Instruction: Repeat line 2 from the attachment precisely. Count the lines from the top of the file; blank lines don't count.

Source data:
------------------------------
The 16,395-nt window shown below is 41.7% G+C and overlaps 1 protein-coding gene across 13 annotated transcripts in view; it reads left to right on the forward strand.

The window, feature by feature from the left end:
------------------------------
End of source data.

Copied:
The window, feature by feature from the left end: